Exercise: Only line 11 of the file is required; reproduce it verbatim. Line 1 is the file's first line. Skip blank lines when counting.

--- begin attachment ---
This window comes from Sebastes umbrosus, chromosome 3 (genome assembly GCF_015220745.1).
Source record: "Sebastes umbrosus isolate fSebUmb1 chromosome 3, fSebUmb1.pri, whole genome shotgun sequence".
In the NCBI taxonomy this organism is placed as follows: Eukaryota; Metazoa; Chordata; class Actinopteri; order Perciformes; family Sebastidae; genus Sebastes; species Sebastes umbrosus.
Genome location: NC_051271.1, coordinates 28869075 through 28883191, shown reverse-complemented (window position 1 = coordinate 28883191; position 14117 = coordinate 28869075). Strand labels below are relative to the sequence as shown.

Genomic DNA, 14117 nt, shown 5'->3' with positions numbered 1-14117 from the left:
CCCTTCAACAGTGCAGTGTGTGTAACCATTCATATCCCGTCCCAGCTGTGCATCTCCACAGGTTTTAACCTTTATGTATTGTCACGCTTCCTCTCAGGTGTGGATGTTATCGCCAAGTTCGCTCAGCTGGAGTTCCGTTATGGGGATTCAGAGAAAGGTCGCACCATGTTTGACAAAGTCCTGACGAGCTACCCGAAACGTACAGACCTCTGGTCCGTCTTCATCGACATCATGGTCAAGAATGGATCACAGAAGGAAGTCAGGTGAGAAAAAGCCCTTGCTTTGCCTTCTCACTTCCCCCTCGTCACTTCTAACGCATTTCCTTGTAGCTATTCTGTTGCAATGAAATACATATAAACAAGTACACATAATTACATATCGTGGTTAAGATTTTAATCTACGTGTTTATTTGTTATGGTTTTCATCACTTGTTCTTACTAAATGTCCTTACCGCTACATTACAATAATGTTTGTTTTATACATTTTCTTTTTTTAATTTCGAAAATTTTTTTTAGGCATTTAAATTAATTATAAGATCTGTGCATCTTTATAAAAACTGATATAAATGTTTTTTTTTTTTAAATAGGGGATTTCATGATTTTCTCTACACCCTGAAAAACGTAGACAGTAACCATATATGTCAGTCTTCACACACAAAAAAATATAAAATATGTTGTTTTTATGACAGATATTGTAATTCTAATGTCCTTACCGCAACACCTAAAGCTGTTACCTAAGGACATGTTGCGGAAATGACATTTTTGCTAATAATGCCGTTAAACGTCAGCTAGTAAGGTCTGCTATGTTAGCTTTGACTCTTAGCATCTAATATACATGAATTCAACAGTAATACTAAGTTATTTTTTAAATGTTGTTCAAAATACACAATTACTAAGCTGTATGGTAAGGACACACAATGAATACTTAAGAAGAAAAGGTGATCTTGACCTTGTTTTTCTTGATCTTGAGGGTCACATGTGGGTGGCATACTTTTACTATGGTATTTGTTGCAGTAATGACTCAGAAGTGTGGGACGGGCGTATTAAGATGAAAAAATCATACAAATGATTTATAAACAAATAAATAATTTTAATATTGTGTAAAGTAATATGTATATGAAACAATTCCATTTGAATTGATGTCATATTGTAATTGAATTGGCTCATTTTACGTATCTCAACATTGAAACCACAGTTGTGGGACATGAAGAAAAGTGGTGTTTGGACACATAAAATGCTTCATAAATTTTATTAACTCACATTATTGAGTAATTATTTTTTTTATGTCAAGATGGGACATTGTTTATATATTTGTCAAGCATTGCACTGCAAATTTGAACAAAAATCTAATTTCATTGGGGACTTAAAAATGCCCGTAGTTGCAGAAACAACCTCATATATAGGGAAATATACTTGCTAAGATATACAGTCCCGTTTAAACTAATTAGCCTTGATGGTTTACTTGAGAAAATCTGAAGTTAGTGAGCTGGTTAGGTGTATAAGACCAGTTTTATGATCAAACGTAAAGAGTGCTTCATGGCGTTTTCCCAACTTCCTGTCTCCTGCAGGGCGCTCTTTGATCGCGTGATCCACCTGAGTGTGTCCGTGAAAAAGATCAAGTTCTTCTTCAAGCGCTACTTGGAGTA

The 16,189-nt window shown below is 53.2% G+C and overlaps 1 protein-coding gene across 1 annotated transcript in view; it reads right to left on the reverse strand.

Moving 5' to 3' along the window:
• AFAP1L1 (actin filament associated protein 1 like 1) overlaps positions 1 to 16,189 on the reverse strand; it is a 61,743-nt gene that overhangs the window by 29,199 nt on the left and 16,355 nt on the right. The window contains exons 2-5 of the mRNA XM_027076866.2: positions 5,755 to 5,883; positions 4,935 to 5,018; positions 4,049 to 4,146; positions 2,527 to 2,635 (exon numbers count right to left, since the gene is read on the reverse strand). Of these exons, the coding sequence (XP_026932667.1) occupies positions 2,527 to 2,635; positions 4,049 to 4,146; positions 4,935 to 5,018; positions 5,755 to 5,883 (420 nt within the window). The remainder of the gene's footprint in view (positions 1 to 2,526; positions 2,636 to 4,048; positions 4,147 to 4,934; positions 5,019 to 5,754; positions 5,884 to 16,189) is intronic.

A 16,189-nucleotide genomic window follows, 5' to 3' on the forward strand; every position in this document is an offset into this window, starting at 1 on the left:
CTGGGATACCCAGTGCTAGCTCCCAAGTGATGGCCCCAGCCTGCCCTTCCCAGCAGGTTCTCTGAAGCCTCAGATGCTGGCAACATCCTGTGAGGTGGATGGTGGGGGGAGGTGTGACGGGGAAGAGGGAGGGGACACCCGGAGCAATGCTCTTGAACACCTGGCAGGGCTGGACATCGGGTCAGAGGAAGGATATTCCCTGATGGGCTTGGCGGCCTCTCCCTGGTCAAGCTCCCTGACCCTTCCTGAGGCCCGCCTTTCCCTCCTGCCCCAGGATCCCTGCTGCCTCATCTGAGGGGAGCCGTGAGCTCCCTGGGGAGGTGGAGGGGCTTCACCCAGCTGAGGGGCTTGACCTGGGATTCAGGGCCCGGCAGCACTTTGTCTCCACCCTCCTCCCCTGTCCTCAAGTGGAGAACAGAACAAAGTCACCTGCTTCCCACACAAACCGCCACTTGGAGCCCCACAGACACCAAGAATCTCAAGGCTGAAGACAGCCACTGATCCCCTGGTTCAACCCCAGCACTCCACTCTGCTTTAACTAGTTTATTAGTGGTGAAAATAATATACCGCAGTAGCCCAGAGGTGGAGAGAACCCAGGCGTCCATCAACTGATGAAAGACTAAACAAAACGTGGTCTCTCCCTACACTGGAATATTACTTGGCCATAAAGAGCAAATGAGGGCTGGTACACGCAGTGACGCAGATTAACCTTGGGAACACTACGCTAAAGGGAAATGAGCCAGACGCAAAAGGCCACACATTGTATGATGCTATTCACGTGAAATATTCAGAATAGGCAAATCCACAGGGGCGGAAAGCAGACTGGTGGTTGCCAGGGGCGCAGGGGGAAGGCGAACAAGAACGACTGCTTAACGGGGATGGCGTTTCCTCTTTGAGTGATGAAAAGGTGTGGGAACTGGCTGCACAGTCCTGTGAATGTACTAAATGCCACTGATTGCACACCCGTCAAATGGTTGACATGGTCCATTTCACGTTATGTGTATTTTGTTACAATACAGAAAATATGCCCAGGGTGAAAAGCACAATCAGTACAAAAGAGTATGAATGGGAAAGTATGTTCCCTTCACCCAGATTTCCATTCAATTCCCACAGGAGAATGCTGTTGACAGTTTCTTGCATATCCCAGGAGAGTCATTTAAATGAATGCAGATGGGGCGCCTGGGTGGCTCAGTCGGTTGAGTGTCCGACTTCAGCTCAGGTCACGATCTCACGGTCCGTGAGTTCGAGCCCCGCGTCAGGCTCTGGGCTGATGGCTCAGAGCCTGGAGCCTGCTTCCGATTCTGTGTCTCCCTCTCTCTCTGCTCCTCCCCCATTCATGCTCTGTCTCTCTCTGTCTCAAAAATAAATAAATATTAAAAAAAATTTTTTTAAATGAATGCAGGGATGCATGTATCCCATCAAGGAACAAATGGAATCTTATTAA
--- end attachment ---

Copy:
CTGGGATACCCAGTGCTAGCTCCCAAGTGATGGCCCCAGCCTGCCCTTCCCAGCAGGTTCTCTGAAGCCTCAGATGCTGGCAACATCCTGTGAGGTGGATGGTGGGGGGAGGTGTGACGGGGAAGAGGGAGGGGACACCCGGAGCAATGCTCTTGAACACCTGGCAGGGCTGGACATCGGGTCAGAGGAAGGATATTCCCTGATGGGCTTGGCGGCCTCTCCCTGGTCAAGCTCCCTGACCCTTCCTGAGGCCCGCCTTTCCCTCCTGCCCCAGGATCCCTGCTGCCTCATCTGAGGGGAGCCGTGAGCTCCCTGGGGAGGTGGAGGGGCTTCACCCAGCTGAGGGGCTTGACCTGGGATTCAGGGCCCGGCAGCACTTTGTCTCCACCCTCCTCCCCTGTCCTCAAGTGGAGAACAGAACAAAGTCACCTGCTTCCCACACAAACCGCCACTTGGAGCCCCACAGACACCAAGAATCTCAAGGCTGAAGACAGCCACTGATCCCCTGGTTCAACCCCAGCACTCCACTCTGCTTTAACTAGTTTATTAGTGGTGAAAATAATATACCGCAGTAGCCCAGAGGTGGAGAGAACCCAGGCGTCCATCAACTGATGAAAGACTAAACAAAACGTGGTCTCTCCCTACACTGGAATATTACTTGGCCATAAAGAGCAAATGAGGGCTGGTACACGCAGTGACGCAGATTAACCTTGGGAACACTACGCTAAAGGGAAATGAGCCAGACGCAAAAGGCCACACATTGTATGATGCTATTCACGTGAAATATTCAGAATAGGCAAATCCACAGGGGCGGAAAGCAGACTGGTGGTTGCCAGGGGCGCAGGGGGAAGGCGAACAAGAACGACTGCTTAACGGGGATGGCGTTTCCTCTTTGAGTGATGAAAAGGTGTGGGAACTGGCTGCACAGTCCTGTGAATGTACTAAATGCCACTGATTGCACACCCGTCAAATGGTTGACATGGTCCATTTCACGTTATGTGTATTTTGTTACAATACAGAAAATATGCCCAGGGTGAAAAGCACAATCAGTACAAAAGAGTATGAATGGGAAAGTATGTTCCCTTCACCCAGATTTCCATTCAATTCCCACAGGAGAATGCTGTTGACAGTTTCTTGCATATCCCAGGAGAGTCATTTAAATGAATGCAGATGGGGCGCCTGGGTGGCTCAGTCGGTTGAGTGTCCGACTTCAGCTCAGGTCACGATCTCACGGTCCGTGAGTTCGAGCCCCGCGTCAGGCTCTGGGCTGATGGCTCAGAGCCTGGAGCCTGCTTCCGATTCTGTGTCTCCCTCTCTCTCTGCTCCTCCCCCATTCATGCTCTGTCTCTCTCTGTCTCAAAAATAAATAAATATTAAAAAAAATTTTTTTAAATGAATGCAGGGATGCATGTATCCCATCAAGGAACAAATGGAATCTTATTAA